The U.S. Forest Service has released a final environmental analysis for a plan that would guide management of about 75 percent of the land surrounding Lake Tahoe for the next 15 years.
The plan for the 154,000 acres of national forest managed by the Lake Tahoe Basin Management Unit “represents the culmination of many years of work for the Forest Service,” said Pacific Southwest Regional Forester Randy Moore.
It also “reflects many of the ideas and views expressed by members of the public and other agencies and groups,” Moore said in a news release.
About 18,500 individuals and organizations offered opinions on the draft plan. Many commenting on how actively the Forest Service should work to restore watersheds and aquatic ecosystems and to manage forest health and hazardous fuels.
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Public comment also addressed whether recreation opportunities, facilities, roads and trails should be expanded or reduced.
The final plan includes the Stanford Rock Backcountry Area, about 3,800 acres between Blackwood and Ward canyons in west Tahoe, but does not recommend new wilderness designations, said Cheva Heck, the management unit’s spokesman.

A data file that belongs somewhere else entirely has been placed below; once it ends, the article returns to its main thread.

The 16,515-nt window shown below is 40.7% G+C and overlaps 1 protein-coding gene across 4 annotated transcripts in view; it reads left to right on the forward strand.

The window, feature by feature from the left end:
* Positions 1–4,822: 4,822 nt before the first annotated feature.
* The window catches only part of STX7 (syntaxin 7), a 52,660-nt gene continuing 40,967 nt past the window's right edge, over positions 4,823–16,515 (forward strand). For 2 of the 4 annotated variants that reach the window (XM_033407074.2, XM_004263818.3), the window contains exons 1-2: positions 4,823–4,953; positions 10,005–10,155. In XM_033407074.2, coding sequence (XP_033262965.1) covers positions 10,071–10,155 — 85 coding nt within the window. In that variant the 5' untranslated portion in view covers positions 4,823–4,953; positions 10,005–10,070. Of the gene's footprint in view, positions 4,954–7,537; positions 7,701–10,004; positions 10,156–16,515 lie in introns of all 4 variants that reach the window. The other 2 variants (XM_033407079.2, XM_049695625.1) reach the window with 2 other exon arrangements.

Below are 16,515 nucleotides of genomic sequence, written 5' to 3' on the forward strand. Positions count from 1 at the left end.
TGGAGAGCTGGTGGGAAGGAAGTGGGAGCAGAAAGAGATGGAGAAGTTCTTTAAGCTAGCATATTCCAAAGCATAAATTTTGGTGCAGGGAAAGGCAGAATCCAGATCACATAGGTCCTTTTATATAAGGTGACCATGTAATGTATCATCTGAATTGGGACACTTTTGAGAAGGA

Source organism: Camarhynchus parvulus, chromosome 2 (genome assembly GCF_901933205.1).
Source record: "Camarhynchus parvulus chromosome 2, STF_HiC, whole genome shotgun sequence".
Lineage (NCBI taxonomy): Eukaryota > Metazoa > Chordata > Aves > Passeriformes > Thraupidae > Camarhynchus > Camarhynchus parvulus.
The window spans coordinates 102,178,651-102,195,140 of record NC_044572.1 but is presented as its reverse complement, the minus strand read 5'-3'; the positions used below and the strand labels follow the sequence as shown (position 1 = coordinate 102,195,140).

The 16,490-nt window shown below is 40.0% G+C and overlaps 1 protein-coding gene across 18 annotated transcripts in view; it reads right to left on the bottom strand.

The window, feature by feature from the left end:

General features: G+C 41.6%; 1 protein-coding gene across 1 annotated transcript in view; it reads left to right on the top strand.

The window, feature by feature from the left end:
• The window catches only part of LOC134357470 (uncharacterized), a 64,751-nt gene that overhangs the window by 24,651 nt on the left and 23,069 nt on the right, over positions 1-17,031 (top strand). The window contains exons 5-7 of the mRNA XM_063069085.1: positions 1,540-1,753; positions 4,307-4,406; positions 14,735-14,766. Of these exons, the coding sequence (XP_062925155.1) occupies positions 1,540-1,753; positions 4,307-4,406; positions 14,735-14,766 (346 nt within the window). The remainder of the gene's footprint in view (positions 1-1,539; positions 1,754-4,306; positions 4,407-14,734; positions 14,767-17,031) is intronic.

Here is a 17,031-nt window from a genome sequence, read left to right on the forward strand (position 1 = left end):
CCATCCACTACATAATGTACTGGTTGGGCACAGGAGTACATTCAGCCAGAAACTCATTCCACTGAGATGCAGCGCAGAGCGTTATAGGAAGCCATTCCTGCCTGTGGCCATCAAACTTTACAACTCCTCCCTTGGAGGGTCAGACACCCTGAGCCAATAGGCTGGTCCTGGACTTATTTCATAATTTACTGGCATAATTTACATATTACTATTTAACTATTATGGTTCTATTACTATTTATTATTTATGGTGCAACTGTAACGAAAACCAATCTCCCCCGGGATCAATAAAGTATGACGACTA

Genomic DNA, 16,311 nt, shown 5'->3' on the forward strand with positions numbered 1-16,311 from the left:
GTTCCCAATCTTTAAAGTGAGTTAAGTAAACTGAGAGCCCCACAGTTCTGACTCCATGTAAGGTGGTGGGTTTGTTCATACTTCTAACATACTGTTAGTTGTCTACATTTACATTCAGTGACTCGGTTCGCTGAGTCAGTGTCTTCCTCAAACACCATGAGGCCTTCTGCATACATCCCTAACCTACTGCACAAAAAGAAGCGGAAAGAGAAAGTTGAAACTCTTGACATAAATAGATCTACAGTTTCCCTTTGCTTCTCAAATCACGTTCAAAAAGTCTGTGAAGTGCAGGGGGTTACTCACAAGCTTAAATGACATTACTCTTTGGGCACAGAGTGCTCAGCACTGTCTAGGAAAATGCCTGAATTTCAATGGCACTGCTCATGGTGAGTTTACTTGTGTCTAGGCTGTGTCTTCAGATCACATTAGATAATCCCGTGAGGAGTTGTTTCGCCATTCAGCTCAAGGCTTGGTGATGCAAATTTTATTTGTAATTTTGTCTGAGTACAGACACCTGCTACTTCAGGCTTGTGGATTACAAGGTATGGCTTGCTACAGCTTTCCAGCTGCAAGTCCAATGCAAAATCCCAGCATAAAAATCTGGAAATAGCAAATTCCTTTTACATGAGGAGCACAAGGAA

According to the news release, the final plan continues active restoration of watersheds, streams and wildlife habitat, as well as active fuels reduction, and seeks to restore forest structure through tree-thinning and prescribed fire. It also allows for limited recreation expansion in some areas.
Access to roads and trails and vehicle parking would remain about the same, while the Forest Service would continue to develop transit alternatives to reach Forest Service facilities.
Those who submitted formal comments on the draft plan have until Jan. 21 to file a written objection if they believe the final plan does not address their comments.
After Jan. 21, the Forest Service will have 90 days to work with objectors to determine whether the agency can resolve their concerns.
Because the final plan has been approved by the regional forester, the chief of the Forest Service in Washington, D.C., will oversee the objection-resolution process, after which the plan could take effect.
In the meantime, the Forest Service will hold two online sessions from 5 to 6 p.m. Dec. 9 and from 2 to 3 p.m. Jan. 14 to explain the final plan and highlight changes from the draft plan.
“People log on via their computers, can see presentation slides, hear us talk and ask questions by typing them in,” Heck said.
The plan’s documents and details on the webinars will be posted at www.fs.usda.gov/goto/ltbmu/ForestPlanRevision. The webinars will be archived at the site for later viewing.
CDs or print copies of the plan are available at the Forest Supervisor’s office, 35 College Drive, South Lake Tahoe, or by calling (530) 543-2694.